THE CHAIRMAN of the National Gallery confessed he was "ashamed" of the gallery's overcrowded facilities and said the state of the public toilets was something he would rather not dwell on.
Speaking during the launch of the National Gallery's annual report yesterday, Philip Hughes, chairman and also founder of the computer technology firm Logica, said he was proud of the gallery's exhibitions, "but ashamed of its facilities."
The need to rebuild the entrance and other areas of the gallery in Trafalgar Square will be discussed at a board meeting of the gallery's trustees today. Jeremy Dixon, the architect who redeveloped the Royal Opera House, Covent Garden, is to be engaged as a planning consultant to help on rebuilding and improving the public facilities.
Mr Hughes said yesterday: "We are ashamed of the facilities we offer the public. We probably have the most crowded entrance area of any major museum in the world. And the facilities down below [toilets and restaurant area] I wouldn't want to dwell on."
He said that the success of the gallery's exhibitions meant it was now getting 5 million visitors a year, while the facilities were designed to cope with less than a million.
Mr Hughes reiterated the board's plea that Trafalgar Square be pedestrianised, a plan yet to win full support from the Government and Westminster Council. He told the meeting said: "The front is ghastly. You have to fight your way through the traffic. It's of staggering importance to the gallery and the nation to recapture this part of London. Domes can be built and earth centres; but still the traffic goes past the National Gallery."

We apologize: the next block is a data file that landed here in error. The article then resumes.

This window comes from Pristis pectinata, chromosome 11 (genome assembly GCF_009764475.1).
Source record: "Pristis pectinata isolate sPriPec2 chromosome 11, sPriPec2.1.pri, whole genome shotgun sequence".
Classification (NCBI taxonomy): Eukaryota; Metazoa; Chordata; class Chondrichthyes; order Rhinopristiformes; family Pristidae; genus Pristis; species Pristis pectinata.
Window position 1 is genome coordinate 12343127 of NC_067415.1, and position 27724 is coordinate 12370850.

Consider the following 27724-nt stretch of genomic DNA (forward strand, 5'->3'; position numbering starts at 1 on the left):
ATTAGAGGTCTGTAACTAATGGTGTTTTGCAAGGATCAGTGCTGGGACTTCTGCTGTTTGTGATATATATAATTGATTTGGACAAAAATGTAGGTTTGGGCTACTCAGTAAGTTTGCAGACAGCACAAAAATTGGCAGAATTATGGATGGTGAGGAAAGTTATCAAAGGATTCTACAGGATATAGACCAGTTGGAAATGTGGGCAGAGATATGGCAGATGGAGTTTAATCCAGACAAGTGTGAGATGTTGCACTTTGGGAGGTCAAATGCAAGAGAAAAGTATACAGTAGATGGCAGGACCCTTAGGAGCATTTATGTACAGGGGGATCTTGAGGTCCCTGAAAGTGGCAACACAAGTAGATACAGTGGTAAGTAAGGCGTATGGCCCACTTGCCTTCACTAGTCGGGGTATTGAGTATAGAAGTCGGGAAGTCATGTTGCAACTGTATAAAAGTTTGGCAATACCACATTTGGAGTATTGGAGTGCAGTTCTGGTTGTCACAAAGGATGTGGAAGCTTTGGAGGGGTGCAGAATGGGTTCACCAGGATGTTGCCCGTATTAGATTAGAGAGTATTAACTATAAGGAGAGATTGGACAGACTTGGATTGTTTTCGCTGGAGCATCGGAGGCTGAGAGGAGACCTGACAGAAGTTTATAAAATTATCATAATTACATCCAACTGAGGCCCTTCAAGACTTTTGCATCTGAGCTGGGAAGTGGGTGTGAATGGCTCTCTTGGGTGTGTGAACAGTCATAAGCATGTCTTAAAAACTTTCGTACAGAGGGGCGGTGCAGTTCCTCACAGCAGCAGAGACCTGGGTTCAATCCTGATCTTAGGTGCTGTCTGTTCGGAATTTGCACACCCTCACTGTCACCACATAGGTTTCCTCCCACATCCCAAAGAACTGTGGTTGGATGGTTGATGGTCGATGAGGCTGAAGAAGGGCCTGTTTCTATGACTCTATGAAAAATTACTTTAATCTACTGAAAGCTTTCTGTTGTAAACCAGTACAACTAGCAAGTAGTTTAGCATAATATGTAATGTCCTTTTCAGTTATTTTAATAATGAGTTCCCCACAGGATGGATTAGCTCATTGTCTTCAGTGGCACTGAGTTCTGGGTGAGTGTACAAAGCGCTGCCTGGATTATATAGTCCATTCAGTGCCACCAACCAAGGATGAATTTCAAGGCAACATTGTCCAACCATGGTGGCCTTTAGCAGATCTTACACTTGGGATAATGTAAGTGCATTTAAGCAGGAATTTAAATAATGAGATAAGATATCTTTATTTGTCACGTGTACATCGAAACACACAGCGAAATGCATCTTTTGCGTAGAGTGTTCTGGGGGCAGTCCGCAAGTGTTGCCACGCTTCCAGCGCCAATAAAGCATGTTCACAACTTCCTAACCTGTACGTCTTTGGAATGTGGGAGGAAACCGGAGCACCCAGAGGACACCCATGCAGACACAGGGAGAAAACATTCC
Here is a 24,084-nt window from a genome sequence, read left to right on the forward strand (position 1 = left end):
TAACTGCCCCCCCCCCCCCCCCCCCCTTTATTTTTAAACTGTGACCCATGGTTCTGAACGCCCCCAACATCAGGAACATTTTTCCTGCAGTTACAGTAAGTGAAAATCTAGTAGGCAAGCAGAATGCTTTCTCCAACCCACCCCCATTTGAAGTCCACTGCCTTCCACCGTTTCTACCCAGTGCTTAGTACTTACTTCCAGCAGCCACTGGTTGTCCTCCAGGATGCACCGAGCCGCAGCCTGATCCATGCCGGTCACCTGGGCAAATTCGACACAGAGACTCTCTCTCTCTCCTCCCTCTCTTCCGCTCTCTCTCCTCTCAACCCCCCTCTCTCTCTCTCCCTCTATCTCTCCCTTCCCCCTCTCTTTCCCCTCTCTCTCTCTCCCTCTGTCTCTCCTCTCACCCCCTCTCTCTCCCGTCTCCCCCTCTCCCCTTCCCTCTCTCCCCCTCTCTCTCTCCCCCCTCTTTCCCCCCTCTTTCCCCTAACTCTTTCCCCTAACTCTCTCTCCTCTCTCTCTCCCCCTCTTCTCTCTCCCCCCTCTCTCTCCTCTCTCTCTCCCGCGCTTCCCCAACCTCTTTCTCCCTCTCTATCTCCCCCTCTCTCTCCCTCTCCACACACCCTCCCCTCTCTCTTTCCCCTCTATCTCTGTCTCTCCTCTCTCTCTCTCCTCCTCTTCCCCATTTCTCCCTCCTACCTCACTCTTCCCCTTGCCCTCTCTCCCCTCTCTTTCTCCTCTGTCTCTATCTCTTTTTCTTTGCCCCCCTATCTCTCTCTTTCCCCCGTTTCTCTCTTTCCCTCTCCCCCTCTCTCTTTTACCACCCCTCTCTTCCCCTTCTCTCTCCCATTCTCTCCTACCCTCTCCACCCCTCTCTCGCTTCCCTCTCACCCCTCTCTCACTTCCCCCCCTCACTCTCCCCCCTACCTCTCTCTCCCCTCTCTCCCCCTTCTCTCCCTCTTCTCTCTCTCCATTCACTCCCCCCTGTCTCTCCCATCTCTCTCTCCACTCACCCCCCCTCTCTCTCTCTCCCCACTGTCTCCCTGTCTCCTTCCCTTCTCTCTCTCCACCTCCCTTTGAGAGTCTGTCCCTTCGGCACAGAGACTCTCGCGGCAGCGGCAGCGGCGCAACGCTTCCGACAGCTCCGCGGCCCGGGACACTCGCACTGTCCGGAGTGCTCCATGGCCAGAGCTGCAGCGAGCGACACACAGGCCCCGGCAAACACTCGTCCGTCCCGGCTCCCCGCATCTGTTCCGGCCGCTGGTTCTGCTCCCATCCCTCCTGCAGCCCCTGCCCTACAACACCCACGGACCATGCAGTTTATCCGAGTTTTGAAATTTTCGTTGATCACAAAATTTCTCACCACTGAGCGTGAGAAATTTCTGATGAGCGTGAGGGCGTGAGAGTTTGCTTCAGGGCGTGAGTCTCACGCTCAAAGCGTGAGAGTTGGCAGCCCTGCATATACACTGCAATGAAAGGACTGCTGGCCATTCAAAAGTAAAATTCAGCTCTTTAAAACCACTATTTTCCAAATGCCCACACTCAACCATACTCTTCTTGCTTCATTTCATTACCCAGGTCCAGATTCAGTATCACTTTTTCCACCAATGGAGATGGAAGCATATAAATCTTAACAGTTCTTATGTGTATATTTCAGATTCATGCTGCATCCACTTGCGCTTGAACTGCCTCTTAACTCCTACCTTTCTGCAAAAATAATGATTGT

The trustees are likely to approve a plan for using some of the inner courtyards of the gallery - currently used to store air-conditioning plants, cycle racks and Nissan huts - creating extra space for the public and the collection. Mr Hughes said: "The collection is a remarkably dense experience. There's no room for pausing."
But the gallery is unlikely to receive an allocation for rebuilding work through National Lottery funding as the purse strings have been tightened on major building projects, particularly in London.
The gallery's director, Neil MacGregor, said the building would now be open until 10pm on Wednesday in response to the summer throngs attracted to the current Rembrandt exhibition. Mr MacGregor said the gallery may eventually be open every night, but not in the near future.
One of the National Gallery's big exhibitions next year will involve contemporary artists re-interpreting key paintings from the collection in their own mediums. The American video artist Bill Viola will make a film inspired by Bosch's crucifixion painting, The Mocking of Christ. Balthus and Louise Bourgeois will be among the other painters and sculptors making new works for the exhibition.
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